Britney Spears Bio
One of the most controversial and successful female vocalists of the 2000s, Britney Spears (along with the Backstreet Boys and 'N Sync) spearheaded the rise of post-millennial teen pop. She then spearheaded what looked like her own demise, with her questionable parenting, substance abuse and generally bizarre behavior becoming constant tabloid fodder. But as the 2000s closed, Spears seemed to have righted her ship and still held much of her popular appeal.
A former child actress (she, like Justin Timberlake and Christina Aguilera, was a regular on "The New Mickey Mouse Club" from 1993-94), Spears early on cultivated a mixture of innocence and experience that generated lots of cash. Her first single, " . . . Baby One More Time," paired a vaguely S&M lyric (the ellipse follows the words "Hit me") with a fluffy, Europop-style big beat, and a video in which the singer paraded around in a Catholic schoolgirl outfit. Released in late 1998, it went to Number One, and the album of the same name, issued in January 1999, followed suit, debuting in the top spot. . . . Baby One More Time delivered further hits in "Sometimes" (Number 21, 1999), "(You Drive Me) Crazy" (Number 10, 1999) and "From the Bottom of My Broken Heart" (Number 14, 2000).
Wasting little time, Spears, who was born December 2nd, 1981 in McComb, Mississippi, and her producers and writers — a team that included Swedish hitmaker Max Martin — returned in 2000 with Oops! . . . I Did It Again (Number One, 2000), whose title smash (Number Nine, 2000) made the titillation of her debut even more explicit, with a the chorus that insisted, "I'm not that innocent." Further hits from Oops included "Lucky" (Number 23, 2000) and "Stronger" (Number 11, 2000).
Spears' third album, Britney (Number One, 2001), delivered smaller hits, this time emphasizing raunchiness without coyness, particularly on the Neptunes-produced "I'm a Slave 4 U" (Number 27, 2001), featuring a greased-up Spears moving in a more bluntly sexual direction than ever — a maneuver made even more bold-faced when Spears French-kissed Madonna during a performance on the MTV Video Music Awards in September 2003. (At the same event two years before she writhed with an albino python.) Britney was also a maturity move on the artist's part: she helped write five of its songs and issued the image-conscious "Overprotected" as a single (Number 86, 2002). In 2002, Spears hit the big screen in Crossroads, a movie that was panned by critics but still drew her fans to theaters.
In November 2003, Spears released her fourth album, In the Zone (Number One), whose first single, "Me Against the Music," featured a cameo by the woman she'd famously kissed on TV. Despite Spears' and Madonna's combined star power, the song only got to Number 35. Spears fared better with ballad "Everytime" (Number 15, 2004) and especially "Toxic" (Number 9, 2004), which won a Grammy Award for Best Dance Recording and spawned cover versions by rock bands. The album featured a mix of producers, including Moby, Bloodshy and Avant, R. Kelly and the Matrix. Spears capped her early career with Greatest Hits: My Prerogative (Number Four, 2004), featuring a defensive-sounding cover of the Bobby Brown hit; she next released the time-buying B in the Mix: The Remixes (Number 134, 2005) while pondering her next move.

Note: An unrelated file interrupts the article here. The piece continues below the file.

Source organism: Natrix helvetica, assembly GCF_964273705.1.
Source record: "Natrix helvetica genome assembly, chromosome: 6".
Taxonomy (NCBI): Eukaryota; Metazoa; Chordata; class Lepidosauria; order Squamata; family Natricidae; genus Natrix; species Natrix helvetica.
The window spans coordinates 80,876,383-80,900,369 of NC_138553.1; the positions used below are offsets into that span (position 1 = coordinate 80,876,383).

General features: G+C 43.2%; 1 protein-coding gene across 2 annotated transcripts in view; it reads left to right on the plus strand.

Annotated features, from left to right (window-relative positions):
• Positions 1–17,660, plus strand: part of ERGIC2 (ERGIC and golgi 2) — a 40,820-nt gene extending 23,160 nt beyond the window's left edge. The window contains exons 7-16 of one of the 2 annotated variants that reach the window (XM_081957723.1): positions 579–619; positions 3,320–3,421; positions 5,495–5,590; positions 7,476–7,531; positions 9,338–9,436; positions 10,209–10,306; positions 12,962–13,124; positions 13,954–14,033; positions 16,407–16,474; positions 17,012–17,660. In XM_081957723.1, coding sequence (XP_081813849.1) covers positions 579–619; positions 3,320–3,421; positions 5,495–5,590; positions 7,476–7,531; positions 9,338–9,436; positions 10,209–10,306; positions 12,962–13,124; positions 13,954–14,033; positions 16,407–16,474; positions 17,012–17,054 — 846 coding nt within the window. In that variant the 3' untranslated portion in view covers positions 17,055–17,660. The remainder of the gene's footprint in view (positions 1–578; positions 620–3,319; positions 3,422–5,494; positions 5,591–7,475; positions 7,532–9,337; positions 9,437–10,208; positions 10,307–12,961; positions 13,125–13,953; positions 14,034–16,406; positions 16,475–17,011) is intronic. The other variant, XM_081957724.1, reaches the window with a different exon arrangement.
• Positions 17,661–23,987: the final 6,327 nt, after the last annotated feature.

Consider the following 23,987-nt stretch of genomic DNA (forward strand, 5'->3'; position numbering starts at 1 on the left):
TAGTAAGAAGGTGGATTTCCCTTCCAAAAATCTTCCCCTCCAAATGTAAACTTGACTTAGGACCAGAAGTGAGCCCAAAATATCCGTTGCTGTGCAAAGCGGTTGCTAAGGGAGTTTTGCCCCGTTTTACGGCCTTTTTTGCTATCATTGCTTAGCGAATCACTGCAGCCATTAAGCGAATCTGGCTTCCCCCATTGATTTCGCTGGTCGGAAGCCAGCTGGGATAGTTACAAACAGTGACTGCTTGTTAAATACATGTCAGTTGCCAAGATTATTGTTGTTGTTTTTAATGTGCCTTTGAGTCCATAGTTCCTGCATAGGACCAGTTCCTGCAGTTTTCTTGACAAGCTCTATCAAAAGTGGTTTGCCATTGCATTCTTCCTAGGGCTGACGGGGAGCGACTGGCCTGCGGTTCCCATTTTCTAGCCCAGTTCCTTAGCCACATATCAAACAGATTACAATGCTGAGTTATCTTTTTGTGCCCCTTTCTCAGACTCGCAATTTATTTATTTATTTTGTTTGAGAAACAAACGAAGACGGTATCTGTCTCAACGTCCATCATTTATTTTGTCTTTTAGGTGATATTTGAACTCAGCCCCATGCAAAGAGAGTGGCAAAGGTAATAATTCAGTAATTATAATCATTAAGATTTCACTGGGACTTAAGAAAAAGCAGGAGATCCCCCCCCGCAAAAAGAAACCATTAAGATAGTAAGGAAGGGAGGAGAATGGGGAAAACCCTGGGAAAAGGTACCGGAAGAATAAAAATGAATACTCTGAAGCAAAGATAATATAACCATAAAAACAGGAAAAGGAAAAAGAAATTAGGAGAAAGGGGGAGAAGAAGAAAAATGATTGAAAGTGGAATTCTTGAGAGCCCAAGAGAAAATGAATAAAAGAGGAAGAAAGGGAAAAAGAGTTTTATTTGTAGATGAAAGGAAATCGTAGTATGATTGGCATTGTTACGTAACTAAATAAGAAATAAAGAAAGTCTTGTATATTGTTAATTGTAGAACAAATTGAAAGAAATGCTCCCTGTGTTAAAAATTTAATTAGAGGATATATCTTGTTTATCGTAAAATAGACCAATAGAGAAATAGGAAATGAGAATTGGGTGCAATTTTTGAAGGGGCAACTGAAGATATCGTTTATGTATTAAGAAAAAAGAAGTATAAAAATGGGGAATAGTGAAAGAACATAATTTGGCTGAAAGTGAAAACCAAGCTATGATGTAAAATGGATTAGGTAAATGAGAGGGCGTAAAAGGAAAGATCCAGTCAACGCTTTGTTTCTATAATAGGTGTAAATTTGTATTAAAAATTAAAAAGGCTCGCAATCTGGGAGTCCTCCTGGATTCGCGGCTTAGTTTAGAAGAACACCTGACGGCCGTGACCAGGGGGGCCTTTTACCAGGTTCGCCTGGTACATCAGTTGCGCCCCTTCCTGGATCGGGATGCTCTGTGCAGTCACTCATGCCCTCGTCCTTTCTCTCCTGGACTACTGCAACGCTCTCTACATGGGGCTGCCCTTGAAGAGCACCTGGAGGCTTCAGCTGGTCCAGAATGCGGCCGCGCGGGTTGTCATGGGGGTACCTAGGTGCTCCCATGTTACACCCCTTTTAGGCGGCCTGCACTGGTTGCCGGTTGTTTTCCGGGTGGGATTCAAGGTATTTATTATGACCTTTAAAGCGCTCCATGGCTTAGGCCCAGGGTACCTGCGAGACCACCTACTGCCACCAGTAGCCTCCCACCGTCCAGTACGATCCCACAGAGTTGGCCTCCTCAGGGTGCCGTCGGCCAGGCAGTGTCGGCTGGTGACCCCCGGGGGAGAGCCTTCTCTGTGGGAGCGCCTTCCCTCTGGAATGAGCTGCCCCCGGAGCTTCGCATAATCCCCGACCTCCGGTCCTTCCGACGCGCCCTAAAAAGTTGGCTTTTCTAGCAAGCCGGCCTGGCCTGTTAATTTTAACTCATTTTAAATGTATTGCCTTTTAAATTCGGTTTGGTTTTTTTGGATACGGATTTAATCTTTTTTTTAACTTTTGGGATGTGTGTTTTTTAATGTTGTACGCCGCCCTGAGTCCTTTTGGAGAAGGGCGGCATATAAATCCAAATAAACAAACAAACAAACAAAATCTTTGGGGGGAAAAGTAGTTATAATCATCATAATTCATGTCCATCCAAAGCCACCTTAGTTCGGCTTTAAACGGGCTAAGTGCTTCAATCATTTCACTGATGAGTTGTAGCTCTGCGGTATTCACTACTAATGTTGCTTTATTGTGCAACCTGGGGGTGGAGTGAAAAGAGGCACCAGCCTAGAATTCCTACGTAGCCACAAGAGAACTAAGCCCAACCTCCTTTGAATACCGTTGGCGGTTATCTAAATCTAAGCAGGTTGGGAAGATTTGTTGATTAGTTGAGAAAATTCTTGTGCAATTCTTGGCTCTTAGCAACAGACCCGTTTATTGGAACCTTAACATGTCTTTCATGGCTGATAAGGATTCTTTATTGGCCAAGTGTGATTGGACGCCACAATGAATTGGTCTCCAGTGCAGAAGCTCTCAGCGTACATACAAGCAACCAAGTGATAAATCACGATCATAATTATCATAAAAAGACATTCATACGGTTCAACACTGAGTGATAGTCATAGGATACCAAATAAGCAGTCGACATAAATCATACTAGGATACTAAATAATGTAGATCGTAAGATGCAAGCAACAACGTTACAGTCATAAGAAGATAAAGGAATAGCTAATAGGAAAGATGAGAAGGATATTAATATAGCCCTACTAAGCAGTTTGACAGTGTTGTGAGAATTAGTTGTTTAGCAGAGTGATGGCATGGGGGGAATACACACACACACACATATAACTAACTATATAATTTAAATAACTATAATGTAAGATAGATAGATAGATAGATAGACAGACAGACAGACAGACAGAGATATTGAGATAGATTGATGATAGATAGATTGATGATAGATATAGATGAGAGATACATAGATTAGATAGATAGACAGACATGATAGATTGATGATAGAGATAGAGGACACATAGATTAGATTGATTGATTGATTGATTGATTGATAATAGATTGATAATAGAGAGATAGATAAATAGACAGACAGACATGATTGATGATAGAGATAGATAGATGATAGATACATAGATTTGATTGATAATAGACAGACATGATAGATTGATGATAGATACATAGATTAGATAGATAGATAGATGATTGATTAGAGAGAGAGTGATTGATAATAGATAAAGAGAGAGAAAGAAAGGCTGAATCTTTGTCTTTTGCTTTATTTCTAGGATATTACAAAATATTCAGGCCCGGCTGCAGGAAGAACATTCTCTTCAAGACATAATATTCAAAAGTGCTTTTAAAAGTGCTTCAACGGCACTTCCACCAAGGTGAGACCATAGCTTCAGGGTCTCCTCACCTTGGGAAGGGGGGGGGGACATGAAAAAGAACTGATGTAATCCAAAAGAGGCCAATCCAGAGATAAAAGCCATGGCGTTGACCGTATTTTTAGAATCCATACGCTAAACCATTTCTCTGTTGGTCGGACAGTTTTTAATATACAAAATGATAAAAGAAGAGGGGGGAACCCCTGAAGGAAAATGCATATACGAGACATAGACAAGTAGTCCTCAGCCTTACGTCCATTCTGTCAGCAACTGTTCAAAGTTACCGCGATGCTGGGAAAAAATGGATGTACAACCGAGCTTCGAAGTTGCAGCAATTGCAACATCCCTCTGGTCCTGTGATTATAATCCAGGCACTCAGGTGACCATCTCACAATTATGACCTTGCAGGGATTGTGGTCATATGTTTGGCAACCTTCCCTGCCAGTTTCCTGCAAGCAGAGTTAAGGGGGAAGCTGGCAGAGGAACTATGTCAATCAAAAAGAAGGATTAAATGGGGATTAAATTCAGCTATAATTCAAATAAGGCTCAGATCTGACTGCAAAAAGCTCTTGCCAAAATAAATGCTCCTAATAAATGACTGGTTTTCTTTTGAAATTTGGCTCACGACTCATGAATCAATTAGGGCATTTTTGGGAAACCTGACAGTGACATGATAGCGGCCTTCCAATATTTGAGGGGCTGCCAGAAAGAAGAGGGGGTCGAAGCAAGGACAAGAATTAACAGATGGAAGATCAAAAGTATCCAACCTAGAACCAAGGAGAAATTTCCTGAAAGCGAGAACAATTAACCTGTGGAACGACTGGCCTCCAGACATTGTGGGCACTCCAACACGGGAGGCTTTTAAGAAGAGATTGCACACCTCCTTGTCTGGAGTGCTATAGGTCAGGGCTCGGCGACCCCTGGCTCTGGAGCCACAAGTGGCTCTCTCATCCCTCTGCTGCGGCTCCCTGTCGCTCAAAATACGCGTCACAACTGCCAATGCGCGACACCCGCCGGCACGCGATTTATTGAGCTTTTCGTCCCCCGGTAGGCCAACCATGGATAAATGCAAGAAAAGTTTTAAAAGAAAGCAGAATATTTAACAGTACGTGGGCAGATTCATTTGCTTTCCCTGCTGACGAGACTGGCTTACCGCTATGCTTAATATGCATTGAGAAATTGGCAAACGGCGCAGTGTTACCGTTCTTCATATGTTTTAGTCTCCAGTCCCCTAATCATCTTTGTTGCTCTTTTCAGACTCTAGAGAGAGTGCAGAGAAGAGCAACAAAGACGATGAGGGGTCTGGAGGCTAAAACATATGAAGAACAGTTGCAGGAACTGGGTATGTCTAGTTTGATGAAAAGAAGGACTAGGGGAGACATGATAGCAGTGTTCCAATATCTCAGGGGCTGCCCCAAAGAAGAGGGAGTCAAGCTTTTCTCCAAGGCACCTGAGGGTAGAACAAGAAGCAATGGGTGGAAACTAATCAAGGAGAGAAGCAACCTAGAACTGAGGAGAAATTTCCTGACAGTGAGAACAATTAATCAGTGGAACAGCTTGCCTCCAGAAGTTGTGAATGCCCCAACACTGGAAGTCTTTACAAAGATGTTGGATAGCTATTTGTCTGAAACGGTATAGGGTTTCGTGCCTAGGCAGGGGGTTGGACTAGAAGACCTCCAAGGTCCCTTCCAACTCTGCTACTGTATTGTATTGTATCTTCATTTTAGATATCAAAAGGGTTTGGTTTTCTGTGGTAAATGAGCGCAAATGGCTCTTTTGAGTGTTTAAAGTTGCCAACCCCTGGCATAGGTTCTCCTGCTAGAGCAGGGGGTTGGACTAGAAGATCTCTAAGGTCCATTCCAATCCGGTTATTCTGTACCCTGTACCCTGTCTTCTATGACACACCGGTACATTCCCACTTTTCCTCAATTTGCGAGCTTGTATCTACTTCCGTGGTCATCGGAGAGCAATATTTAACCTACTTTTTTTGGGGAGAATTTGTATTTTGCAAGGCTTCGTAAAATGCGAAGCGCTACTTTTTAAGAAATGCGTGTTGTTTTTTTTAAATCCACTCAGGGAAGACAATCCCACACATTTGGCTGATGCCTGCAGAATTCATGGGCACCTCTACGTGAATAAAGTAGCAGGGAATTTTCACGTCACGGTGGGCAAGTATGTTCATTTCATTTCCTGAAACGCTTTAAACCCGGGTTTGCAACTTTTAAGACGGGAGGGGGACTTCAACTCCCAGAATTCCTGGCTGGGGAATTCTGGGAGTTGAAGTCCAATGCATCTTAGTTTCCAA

By this point, Spears had become more of a tabloid celebrity than a pop star. She'd dated Justin Timberlake for four years (1998-2002), and he'd featured a Britney look-alike in his video for the single "Cry Me a River," implying their break-up was due to infidelity on her end. She was involved in a disastrous restaurant in New York, Nyla, which closed shop within a year. In January 2004 she married a childhood friend, Jason Alexander (not the Seinfeld actor) in a quickie Las Vegas ceremony; it was annulled within three days. That September she married again, this time to dancer and aspiring rapper Kevin Federline, who would later record a widely panned rap album; the pair starred in a reality show for UPN called Britney & Kevin: Chaotic that chronicled their raunchy relationship via home-video footage shot while Spears was on the European leg of her Onyx Hotel Tour. Spears hurt her leg during the filming of the video for In the Zone's "Outrageous," which featured Snoop Dogg, and had to cancel the rest of that tour. Shortly afterwards, she and Federline had a son, Sean Preston; just shy of one year later, she gave birth again, to Jayden James. Two months later, in November 2007, Spears filed for divorce.